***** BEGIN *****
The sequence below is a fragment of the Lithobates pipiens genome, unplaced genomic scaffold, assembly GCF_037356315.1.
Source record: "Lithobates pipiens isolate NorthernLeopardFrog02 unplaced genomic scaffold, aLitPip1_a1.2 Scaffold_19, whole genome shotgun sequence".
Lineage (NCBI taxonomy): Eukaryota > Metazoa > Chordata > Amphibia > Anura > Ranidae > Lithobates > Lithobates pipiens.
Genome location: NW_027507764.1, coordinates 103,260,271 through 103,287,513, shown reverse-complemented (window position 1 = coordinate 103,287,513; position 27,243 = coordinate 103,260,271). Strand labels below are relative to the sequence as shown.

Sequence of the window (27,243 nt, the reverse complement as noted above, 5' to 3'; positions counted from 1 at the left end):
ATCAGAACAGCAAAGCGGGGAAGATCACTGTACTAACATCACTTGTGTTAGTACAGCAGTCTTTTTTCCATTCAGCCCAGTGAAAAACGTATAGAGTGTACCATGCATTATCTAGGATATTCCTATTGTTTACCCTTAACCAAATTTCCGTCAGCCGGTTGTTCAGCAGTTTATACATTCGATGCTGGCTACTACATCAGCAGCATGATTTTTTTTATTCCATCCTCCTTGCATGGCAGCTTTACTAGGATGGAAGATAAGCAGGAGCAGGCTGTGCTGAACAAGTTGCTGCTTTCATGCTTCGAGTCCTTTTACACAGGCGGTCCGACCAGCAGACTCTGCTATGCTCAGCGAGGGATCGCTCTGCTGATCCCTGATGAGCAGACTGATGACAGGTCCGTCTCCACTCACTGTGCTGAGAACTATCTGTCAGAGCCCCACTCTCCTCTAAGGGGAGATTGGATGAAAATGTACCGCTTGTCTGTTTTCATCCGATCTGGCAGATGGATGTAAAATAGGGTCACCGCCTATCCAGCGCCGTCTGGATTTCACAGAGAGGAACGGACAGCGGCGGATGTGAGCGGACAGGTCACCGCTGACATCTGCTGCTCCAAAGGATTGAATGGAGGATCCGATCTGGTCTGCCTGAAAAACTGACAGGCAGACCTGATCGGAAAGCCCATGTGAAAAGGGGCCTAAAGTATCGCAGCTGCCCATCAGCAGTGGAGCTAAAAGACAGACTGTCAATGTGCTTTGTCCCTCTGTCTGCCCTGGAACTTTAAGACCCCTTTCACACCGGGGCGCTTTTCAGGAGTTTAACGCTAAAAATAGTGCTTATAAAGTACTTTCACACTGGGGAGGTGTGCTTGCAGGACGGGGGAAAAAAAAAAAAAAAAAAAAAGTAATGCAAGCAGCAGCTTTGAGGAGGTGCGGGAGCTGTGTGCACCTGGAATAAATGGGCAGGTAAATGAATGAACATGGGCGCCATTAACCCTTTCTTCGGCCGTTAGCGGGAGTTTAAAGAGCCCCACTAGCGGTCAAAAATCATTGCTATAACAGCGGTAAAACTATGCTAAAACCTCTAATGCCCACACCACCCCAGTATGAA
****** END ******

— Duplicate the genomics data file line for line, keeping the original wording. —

The sequence below is a fragment of the Lithobates pipiens genome, unplaced genomic scaffold, assembly GCF_037356315.1.
Source record: "Lithobates pipiens isolate NorthernLeopardFrog02 unplaced genomic scaffold, aLitPip1_a1.2 Scaffold_19, whole genome shotgun sequence".
Lineage (NCBI taxonomy): Eukaryota > Metazoa > Chordata > Amphibia > Anura > Ranidae > Lithobates > Lithobates pipiens.
Genome location: NW_027507764.1, coordinates 103,260,271 through 103,287,513, shown reverse-complemented (window position 1 = coordinate 103,287,513; position 27,243 = coordinate 103,260,271). Strand labels below are relative to the sequence as shown.

Sequence of the window (27,243 nt, the reverse complement as noted above, 5' to 3'; positions counted from 1 at the left end):
ATCAGAACAGCAAAGCGGGGAAGATCACTGTACTAACATCACTTGTGTTAGTACAGCAGTCTTTTTTCCATTCAGCCCAGTGAAAAACGTATAGAGTGTACCATGCATTATCTAGGATATTCCTATTGTTTACCCTTAACCAAATTTCCGTCAGCCGGTTGTTCAGCAGTTTATACATTCGATGCTGGCTACTACATCAGCAGCATGATTTTTTTTATTCCATCCTCCTTGCATGGCAGCTTTACTAGGATGGAAGATAAGCAGGAGCAGGCTGTGCTGAACAAGTTGCTGCTTTCATGCTTCGAGTCCTTTTACACAGGCGGTCCGACCAGCAGACTCTGCTATGCTCAGCGAGGGATCGCTCTGCTGATCCCTGATGAGCAGACTGATGACAGGTCCGTCTCCACTCACTGTGCTGAGAACTATCTGTCAGAGCCCCACTCTCCTCTAAGGGGAGATTGGATGAAAATGTACCGCTTGTCTGTTTTCATCCGATCTGGCAGATGGATGTAAAATAGGGTCACCGCCTATCCAGCGCCGTCTGGATTTCACAGAGAGGAACGGACAGCGGCGGATGTGAGCGGACAGGTCACCGCTGACATCTGCTGCTCCAAAGGATTGAATGGAGGATCCGATCTGGTCTGCCTGAAAAACTGACAGGCAGACCTGATCGGAAAGCCCATGTGAAAAGGGGCCTAAAGTATCGCAGCTGCCCATCAGCAGTGGAGCTAAAAGACAGACTGTCAATGTGCTTTGTCCCTCTGTCTGCCCTGGAACTTTAAGACCCCTTTCACACCGGGGCGCTTTTCAGGAGTTTAACGCTAAAAATAGTGCTTATAAAGTACTTTCACACTGGGGAGGTGTGCTTGCAGGACGGGGGAAAAAAAAAAAAAAAAAAAAAGTAATGCAAGCAGCAGCTTTGAGGAGGTGCGGGAGCTGTGTGCACCTGGAATAAATGGGCAGGTAAATGAATGAACATGGGCGCCATTAACCCTTTCTTCGGCCGTTAGCGGGAGTTTAAAGAGCCCCACTAGCGGTCAAAAATCATTGCTATAACAGCGGTAAAACTATGCTAAAACCTCTAATGCCCACACCACCCCAGTATGAA